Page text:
The battle for talent between organisations is heating up challenging enterprises to step up their talent retention strategies, says Ricky Robinson, CEO of performance agency, LRMG.
The battle for talent was heating despite expectations that it would ease up as a result of high unemployment rates. With the rise of the internet and social media tools, making it ever easier for talent to shop for better opportunities, companies could no longer delay in implementing strategies to retain critical talent.
Robinson pointed out that the Deloitte’s 2011 Best Company to Work For survey provides valuable insights into current and emerging talent trends and what future-savvy business leaders should be incorporating into their talent strategies over the next decade. “As reflected in the survey, the high unemployment rate did not in fact result in the talent surplus many predicted. Rather many executives continue to report talent shortages across key business units with organisations across the globe reporting continued concerns over elevated levels of voluntary employee turnover.
“This is consistent with what we have noted with the South African market having been counter intuitive this last while. With high unemployment one would expect employees to not only be more grateful to have a job and be less demanding of their employers, but also to hang onto the security of their existing jobs or employers. Clearly this is not the case and employers need to sit up and take note.”
Robinson suggested that what was happening in these tougher times was that employees were required to do more and were being multi-skilled. In doing so, these employees are becoming more competent and hence more valuable to their organisations and are suddenly finding themselves more mobile.
“At the same time, employers are far more reticent to employ inexperienced people, (though) that they may be well educated. Hence, a further talent vacuum is developing. The talent pool has suddenly become richer but at the same time a lot shallower.”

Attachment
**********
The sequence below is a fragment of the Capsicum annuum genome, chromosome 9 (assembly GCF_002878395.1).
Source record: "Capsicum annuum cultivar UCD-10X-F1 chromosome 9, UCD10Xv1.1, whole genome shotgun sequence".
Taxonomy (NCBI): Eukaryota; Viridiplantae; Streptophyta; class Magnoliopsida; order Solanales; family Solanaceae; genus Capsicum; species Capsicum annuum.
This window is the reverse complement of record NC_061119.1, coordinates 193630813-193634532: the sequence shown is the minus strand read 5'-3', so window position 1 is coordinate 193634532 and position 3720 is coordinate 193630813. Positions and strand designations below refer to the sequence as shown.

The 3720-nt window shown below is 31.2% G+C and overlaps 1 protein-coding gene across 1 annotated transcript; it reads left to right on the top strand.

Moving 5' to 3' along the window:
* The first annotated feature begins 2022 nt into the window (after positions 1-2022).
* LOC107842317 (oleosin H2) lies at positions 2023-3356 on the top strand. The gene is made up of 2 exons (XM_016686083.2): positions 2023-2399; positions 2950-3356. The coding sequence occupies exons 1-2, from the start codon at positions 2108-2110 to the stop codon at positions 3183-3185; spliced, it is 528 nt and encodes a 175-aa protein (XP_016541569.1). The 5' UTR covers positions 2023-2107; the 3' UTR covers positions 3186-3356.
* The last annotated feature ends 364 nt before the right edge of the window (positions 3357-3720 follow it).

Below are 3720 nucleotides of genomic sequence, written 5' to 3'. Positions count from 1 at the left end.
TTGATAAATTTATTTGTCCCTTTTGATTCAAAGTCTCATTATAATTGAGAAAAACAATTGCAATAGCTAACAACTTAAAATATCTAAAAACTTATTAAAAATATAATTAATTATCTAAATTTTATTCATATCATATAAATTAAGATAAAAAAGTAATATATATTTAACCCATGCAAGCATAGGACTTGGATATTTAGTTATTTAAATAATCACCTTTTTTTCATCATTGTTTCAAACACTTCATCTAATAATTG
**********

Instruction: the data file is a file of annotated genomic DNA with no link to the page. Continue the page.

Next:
Of concern from the survey results is that employers appeared to be missing the mark. “Most evident from the 2011 survey is the divergence between the attitudes and desires of employees as opposed to the talent strategies and practices utilised by employers,” says David Conradie, director: human capital of Deloitte Consulting.
With 65% of survey respondents indicating that they are considering leaving their organisations, employers were right to be worried. Not surprisingly, the top retention incentives identified by employees present a near-mirror image of departure drivers, with “promotion/job advancement” topping the incentive list, followed by additional compensation and bonuses. Boosting employee support or recognition from managers also ranked highly, indicating that companies can improve their talent retention efforts through non-financial incentives as well.
“However, when it comes to talent strategies there is no one-size-fits-all solution,” Robinson says. “Rather, each organisation needs to consider the varying goals, expectations and desires of different generations and genders when it comes to career growth if they are to successfully address every employee group.”
According to Robinson, a successful talent strategy should ultimately ensure that talent is loyal and wants to be part of the future success of the organisation. This can be achieved by taking certain organisational environment factors into consideration.
“A culture of high performance, where good performance is consistently and equitably recognised and rewarded and consequences for poor performance are clearly understood is a good starting point,” Robinson said. “Discipline, learning, innovation and high energy would likely also be other attractive cultural attributes for any organisation”.
Another important environmental factor influencing talent retention is that of information. “Employees should know where the company is going, why they are going there and what their specific roles are in this plan. There also need to be regular and robust feedback loops ensuring ongoing alignment.”
Robinson says a big focus for companies over the next decade will be ensuring that they create clear career paths and challenging job opportunities for staff. “Great people want to grow, achieve and develop with an organisation that does the same. In turn, employees need to be ready for additional responsibility, which means that great attention needs to be given to their knowledge and skill base through appropriate coaching and learning interventions.”
Conradie agrees. “Organisations should not to be lulled into a false sense of security with general employee sentiment reflecting a more positive, post-recession outlook,” he says. “Rather they will need to go back to the drawing board when it comes to career and talent development strategies.”